On Thu, 22 July 1999, email@example.com wrote:
> Paul Hughes, <firstname.lastname@example.org>, writes:
> > Over the years, I have tried to use language loose enough to take into
> > account my limited ability to asses the true nature of reality. Lets face
> > it, to be certain of anything we'd have to run an infinite series of
> > experiments under an infinite set of conditions.
> I still think this is a more productive avenue for discourse than arguing
> about the meaning of certainty. That is ultimately just a matter of
> semantics. Different people have different thresholds for when they
> use the shorthand of certainty or of "knowing" something. Two people
> may have exactly the same opinion of the unlikelihood of an event, but
> one says it won't happen while the other says it is unlikely to happen.
> They don't disagree, they're just using ambiguous language differently.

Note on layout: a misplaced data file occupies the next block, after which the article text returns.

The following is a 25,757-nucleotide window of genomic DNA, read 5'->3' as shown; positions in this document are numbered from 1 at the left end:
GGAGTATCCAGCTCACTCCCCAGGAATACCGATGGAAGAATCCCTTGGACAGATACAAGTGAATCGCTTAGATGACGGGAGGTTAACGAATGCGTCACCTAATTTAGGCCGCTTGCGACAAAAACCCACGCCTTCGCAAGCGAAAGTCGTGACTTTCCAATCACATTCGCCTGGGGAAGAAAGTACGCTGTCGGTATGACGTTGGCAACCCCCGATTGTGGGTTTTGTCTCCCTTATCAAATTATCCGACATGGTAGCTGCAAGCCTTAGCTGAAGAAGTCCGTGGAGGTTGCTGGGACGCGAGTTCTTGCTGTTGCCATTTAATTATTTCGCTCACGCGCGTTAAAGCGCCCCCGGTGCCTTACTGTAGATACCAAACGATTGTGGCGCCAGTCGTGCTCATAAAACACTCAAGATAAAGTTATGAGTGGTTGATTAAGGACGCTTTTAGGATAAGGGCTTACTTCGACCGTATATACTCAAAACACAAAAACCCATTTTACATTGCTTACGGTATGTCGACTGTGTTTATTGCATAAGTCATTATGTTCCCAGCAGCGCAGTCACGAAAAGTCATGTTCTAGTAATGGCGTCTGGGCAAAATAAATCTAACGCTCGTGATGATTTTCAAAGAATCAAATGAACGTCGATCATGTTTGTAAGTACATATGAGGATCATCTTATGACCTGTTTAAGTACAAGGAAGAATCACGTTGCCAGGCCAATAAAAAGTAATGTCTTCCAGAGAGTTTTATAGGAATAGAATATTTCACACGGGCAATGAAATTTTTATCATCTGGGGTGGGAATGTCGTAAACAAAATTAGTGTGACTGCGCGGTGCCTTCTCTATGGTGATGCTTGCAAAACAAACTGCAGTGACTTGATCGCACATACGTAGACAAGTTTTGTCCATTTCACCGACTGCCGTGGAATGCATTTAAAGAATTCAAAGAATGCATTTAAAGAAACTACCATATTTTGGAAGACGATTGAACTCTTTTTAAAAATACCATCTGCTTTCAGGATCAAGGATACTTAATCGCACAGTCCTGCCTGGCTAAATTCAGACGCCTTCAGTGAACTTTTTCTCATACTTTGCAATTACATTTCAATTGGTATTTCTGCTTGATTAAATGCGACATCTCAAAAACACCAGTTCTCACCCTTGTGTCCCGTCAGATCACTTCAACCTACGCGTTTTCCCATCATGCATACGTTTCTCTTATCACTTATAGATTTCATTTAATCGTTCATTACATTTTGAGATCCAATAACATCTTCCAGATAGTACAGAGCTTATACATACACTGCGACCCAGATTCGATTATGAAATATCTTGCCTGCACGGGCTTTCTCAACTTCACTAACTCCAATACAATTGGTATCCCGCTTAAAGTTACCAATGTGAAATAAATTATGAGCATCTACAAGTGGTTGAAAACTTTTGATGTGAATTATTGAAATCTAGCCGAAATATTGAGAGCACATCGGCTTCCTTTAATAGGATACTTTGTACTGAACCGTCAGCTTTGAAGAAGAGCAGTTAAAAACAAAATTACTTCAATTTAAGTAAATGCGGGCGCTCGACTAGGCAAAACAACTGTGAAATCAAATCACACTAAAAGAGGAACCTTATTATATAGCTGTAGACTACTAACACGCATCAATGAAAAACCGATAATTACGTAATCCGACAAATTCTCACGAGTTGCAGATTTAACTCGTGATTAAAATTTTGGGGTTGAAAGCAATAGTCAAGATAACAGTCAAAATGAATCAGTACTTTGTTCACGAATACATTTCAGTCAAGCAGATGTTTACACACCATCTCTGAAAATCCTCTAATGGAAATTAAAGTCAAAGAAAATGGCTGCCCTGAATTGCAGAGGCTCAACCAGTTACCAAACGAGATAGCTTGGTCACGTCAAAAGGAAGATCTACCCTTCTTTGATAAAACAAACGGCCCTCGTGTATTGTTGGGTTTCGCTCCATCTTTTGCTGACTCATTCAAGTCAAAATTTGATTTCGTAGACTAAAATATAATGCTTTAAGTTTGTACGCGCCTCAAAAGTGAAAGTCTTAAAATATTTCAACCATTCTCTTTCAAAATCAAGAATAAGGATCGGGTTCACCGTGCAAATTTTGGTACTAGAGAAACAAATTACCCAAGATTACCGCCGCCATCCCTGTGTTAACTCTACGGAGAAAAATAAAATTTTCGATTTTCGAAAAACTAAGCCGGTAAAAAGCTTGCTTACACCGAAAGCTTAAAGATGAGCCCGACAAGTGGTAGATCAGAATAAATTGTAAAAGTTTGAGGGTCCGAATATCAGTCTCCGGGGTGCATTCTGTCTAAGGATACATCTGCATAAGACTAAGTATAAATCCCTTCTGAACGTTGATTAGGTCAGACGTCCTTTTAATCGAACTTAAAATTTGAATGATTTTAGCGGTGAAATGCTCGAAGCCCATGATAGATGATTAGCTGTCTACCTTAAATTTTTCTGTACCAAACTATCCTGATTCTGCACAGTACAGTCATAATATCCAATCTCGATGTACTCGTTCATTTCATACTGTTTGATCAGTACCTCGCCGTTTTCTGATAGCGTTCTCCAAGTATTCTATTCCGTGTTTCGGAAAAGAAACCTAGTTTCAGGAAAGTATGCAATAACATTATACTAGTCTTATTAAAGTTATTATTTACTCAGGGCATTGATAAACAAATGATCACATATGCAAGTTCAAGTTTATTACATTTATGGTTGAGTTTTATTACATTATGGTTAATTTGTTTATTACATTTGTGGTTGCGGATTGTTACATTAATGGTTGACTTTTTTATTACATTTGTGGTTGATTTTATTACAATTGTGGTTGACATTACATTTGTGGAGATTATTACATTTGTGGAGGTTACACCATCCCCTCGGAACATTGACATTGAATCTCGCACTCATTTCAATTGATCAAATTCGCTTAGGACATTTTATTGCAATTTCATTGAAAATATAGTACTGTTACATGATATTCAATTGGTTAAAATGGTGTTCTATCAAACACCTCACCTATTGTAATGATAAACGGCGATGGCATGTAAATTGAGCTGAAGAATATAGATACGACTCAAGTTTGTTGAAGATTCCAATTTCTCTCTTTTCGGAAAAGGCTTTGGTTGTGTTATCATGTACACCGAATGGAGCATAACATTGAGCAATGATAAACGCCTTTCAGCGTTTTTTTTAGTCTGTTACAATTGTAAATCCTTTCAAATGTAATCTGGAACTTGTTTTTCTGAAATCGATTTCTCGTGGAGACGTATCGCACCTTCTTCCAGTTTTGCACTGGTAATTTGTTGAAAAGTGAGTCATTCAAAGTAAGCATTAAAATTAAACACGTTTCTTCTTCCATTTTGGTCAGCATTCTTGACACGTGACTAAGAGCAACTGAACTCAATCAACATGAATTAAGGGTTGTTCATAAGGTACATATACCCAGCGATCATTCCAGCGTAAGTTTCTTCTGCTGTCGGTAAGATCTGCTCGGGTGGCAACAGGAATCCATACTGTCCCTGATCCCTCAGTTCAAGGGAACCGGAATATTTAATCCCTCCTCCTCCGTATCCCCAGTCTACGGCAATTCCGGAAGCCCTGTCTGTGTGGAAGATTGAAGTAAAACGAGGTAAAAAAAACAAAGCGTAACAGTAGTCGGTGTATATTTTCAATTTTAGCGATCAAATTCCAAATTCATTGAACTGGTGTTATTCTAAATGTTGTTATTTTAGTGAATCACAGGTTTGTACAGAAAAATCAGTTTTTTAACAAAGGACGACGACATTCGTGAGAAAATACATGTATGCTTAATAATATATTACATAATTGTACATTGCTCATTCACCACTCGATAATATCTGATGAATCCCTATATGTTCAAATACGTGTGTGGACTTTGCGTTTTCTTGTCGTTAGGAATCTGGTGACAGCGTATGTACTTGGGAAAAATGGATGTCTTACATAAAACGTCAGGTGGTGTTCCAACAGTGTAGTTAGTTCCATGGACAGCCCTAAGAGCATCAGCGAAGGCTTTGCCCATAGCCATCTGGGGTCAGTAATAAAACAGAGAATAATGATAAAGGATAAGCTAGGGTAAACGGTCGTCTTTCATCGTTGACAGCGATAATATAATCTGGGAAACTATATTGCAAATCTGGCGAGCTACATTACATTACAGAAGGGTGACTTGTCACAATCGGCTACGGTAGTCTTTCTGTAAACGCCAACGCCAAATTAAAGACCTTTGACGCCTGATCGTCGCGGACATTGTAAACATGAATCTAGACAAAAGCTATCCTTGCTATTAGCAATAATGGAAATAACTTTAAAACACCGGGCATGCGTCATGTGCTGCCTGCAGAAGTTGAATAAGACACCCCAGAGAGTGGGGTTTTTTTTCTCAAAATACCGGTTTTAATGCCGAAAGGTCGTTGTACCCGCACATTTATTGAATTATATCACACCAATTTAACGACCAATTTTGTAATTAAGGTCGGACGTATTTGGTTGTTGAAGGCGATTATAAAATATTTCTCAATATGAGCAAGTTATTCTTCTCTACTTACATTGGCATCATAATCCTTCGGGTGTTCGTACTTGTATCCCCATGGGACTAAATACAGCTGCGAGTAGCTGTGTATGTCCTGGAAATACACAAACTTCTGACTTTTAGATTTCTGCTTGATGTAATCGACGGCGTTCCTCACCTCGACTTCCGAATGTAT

Yes, using numerical probability is always fun and useful to a point, but it can create the illusion of precision or some other kind of knowledge when there is none. If I say the probability of 'Face on Mars' has an ET connection is %5, from where do I get this figure? Why not %10 or 1%? Frankly, I don't know enough about all of the evidence in sufficient detail to even have a remotely precise answer. Therefore, I take a somewhat 'backseat' to this issue. This is by no means a cowardly position as Crocker may have implied, but rather an honest and *precise* assessment of my own limited ability to determine the likelihood of said hypothesis given my and even our limited knowledge of the facts. But since you asked, I'll throw in less than a %1 chance of there being an ETI connection. However, apparently unlike others in this debate that still leaves a small probability that there *is* an ETI connection! :-)